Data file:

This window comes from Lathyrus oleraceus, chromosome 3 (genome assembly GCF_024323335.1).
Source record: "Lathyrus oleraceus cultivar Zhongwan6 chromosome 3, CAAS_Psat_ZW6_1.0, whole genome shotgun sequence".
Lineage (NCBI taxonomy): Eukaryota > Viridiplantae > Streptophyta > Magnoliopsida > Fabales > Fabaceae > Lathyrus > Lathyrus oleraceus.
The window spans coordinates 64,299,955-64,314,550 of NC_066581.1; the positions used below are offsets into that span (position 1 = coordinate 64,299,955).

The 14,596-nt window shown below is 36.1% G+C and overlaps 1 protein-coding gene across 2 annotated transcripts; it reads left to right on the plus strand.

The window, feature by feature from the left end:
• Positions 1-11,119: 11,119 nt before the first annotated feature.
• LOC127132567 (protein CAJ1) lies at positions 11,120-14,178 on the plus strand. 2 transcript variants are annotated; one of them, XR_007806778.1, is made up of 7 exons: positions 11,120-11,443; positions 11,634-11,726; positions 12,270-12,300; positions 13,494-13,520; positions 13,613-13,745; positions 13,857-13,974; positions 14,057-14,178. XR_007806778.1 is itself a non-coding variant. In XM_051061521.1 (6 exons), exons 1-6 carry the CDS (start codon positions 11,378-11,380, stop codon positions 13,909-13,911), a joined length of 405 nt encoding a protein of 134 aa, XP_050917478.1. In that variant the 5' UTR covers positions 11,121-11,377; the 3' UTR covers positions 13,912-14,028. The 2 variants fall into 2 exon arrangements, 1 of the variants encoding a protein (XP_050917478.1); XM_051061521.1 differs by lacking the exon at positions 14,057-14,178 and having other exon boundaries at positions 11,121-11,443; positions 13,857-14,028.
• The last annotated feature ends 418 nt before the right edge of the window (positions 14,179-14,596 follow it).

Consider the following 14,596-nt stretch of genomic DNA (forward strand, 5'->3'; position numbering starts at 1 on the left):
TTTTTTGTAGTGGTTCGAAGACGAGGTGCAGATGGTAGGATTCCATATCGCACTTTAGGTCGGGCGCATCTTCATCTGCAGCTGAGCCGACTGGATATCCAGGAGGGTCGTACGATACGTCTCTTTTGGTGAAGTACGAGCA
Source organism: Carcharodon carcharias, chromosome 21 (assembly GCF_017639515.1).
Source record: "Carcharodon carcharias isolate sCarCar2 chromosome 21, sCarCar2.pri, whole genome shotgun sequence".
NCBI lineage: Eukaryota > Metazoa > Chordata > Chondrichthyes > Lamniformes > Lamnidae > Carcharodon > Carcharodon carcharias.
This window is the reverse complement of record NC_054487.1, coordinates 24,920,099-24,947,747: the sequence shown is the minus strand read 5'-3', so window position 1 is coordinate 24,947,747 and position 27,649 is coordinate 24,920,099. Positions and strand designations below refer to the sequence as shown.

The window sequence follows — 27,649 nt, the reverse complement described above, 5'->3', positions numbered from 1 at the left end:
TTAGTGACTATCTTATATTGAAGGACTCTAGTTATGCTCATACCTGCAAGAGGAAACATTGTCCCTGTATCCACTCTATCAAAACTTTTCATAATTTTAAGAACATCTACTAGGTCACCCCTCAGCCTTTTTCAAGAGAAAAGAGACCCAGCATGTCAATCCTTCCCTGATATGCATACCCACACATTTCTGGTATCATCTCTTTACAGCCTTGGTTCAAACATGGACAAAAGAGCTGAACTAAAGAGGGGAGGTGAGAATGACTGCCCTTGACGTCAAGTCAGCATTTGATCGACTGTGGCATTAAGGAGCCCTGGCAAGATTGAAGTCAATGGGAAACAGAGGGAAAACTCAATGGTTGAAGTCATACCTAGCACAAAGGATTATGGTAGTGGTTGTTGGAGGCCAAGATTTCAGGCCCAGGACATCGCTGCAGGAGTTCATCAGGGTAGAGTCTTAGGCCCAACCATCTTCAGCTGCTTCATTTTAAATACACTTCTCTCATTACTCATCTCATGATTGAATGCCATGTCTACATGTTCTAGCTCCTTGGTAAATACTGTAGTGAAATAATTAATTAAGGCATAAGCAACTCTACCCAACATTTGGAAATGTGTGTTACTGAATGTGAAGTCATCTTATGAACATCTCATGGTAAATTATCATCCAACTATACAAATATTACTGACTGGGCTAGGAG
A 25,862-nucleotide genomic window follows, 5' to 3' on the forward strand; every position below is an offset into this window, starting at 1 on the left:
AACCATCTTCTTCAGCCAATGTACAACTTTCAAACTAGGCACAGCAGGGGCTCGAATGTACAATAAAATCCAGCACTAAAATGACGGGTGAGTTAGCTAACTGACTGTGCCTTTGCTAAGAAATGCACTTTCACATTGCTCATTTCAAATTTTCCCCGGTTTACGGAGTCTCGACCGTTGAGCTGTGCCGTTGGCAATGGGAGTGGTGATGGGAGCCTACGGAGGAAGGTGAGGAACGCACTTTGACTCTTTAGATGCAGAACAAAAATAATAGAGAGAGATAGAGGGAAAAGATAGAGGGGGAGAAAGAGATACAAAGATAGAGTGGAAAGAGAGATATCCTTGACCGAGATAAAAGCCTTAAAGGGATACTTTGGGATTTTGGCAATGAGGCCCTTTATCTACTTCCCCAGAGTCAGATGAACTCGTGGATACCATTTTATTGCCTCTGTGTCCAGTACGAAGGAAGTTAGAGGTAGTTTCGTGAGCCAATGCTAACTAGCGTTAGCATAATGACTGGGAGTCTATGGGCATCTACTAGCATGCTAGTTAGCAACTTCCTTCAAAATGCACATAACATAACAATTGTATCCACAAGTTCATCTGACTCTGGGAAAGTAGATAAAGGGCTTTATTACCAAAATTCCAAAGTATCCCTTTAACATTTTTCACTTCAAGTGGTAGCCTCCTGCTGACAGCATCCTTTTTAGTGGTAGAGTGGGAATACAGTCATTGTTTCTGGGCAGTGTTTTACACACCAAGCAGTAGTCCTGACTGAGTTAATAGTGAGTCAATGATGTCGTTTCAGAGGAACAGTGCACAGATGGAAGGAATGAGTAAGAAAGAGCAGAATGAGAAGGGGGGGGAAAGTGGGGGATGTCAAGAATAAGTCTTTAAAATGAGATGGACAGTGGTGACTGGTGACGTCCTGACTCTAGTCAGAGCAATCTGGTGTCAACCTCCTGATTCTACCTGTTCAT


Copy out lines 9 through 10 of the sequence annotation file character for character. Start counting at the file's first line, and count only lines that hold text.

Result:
• The last annotated feature ends 418 nt before the right edge of the window (positions 14,179-14,596 follow it).

Consider the following 14,596-nt stretch of genomic DNA (forward strand, 5'->3'; position numbering starts at 1 on the left):